Bayer Properties worked with local food bloggers What To Eat in Birmingham, to find out who and what kind of foods should be included in The Pizitz Food Hall. Scott and Jessie Doty, the masterminds behind the blog, helped establish the connections to curate the tenants who are peddling Mexican, poke, Vietnamese, Ethiopian and traditional American fare. 

One booth is dedicated to REVeal Kitchen, serving as an incubator to host up-and-coming culinary talents for four to six months, giving them a chance to gain real life experience before setting out on their own.  

Even though Publix just opened a store a few blocks away, Bayer says The Pizitz Food Hall, opened in February, is a tremendous success, servicing 3,000 businesses employing 80,000 within a one-mile radius in the downtown core, including the medical staff at UAB. “The Pizitz is set to become a major tourist attraction in the heat of downtown attracting visitors from across the country to the foodie haven,” Bayer says.    

While urban core supermarkets and food halls are a relatively new phenomena in the U.S., in Europe it has been going on for decades.

“One of the issues we have in Europe is space, or the benefit of not having so much space,” says Alfredo Fraile, managing director for North and Latin America at Saffron, an international branding consultancy firm based in Madrid and maintaining U.S. headquarters in San Francisco. “Supermarkets there have to be much more creative. One way is to have small shops with smaller offerings of product and more fresh foods, fruit and dairy. It is more of a day-to-day kind of shopping,” he says, adding that supermarkets in the cities also offer online direct-ship shopping for bulkier items.

“Times have changed and supermarkets have to adapt,” Fraile says. “The behavior of people in the U.S. is changing and retailers should look into these types of formats.”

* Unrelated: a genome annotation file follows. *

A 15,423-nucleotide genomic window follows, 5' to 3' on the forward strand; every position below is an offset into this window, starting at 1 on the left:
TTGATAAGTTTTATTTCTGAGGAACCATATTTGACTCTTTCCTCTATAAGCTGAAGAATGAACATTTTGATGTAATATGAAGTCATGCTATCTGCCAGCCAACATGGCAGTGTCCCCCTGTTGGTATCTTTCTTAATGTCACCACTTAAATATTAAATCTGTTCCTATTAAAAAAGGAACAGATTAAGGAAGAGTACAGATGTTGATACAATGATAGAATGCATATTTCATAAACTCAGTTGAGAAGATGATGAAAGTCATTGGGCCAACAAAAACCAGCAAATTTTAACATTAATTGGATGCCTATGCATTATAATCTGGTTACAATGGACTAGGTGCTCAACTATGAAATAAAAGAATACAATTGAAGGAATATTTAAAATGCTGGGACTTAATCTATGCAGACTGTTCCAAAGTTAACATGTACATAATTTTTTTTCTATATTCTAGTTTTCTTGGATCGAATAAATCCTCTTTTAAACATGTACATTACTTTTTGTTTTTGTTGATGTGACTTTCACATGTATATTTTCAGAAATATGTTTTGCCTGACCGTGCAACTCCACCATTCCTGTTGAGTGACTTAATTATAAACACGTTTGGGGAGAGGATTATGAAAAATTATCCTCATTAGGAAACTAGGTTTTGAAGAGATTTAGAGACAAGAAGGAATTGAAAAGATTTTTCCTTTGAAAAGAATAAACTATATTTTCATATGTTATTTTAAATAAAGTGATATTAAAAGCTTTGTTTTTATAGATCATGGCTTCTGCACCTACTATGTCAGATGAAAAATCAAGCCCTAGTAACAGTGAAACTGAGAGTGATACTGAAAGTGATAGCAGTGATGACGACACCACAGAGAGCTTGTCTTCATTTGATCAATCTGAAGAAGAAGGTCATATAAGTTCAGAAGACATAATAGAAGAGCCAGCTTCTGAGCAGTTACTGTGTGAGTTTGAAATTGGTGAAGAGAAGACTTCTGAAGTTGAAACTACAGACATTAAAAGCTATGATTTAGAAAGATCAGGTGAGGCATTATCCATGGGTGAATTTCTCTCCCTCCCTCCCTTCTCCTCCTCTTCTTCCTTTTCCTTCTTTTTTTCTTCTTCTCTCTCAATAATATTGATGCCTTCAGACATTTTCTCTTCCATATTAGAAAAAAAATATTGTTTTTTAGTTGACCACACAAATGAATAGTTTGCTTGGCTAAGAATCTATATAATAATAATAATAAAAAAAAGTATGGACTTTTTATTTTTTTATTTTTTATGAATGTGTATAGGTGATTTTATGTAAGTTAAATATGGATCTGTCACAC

The Fresh Grocer, a Drexel Hill, Pa.-based member of the Wakefern Food Corp. co-op that operates seven The Fresh Grocer and two ShopRite banner stores, is one that is doing just that. “Millennials love the vibrancy and regentrification of these cities and that is why we like going into them,” says Patrick Burns, president and CEO. 

In December, Burns opened a store in the Grays Ferry section of Philadelphia on the site of a defunct Pathmark. “It is amazing. It is such a changing area,” Burns says. “There are brand new houses being built, older houses being gutted and rebuilt, and others that still need work on them. The whole area is regentrifying.”

While Grays Ferry is easily serviced, Burns says some of his other Philly stores carry logistical issues. “You have to have the right size trailers and the loading areas can be rather interesting,” he says. “They are not in your traditional open shopping center, so there are challenges, but at the same time, the challenges come with rewards. You have a lot of people in the city. They now don’t have to go outside the city to grocery shop.”

Urban locations come with unique challenges not typically found in the suburbs, says Richard J. DeMarco, principal at New York-based Montory Andersen DeMarco Group, an architecture and interior design firm. “In Manhattan, south of 96th Street, there is no required parking, so that is not a consequence, but you still need to provide for other aspects of transportation,” he says. “In the building, there have to be parking spaces for bicycles. A large store might need to have a 300 square-foot bike room. For an operator like Whole Foods, they might like to tout that aspect of sustainable transportation because it fits their customer base.”

As supermarkets seek to locate in former factories and warehouses other logistical problems arise. 

“Some of these industrial buildings have very thick concrete floors, which can pose a problem for installing the piping and water lines needed for refrigeration and freezer cases,” DeMarco says. “An alternative to drilling and trenching these concrete slabs is to build a whole new floor on top of it by throwing down six or eight inches of rigid insulation, and not putting it down where you need to lay your piping.”

Moving into Red Bank

Retailers often get courted by developers to move into a project, and that is what happened to Bob Sickles, the owner of Sickles Market, a one-unit “lifestyle retailer” combination specialty grocery, bakery, butcher, produce market, greenhouse and garden center operating in tony Little Silver, N.J. In his case, it was by a principal with Metrovation to open an outpost in the old Anderson Brothers Moving & Storage building alongside the train tracks in nearby Red Bank, a town that has seen a resurgence in recent years with exclusive shops and restaurants locating downtown that rival those on Fifth Avenue.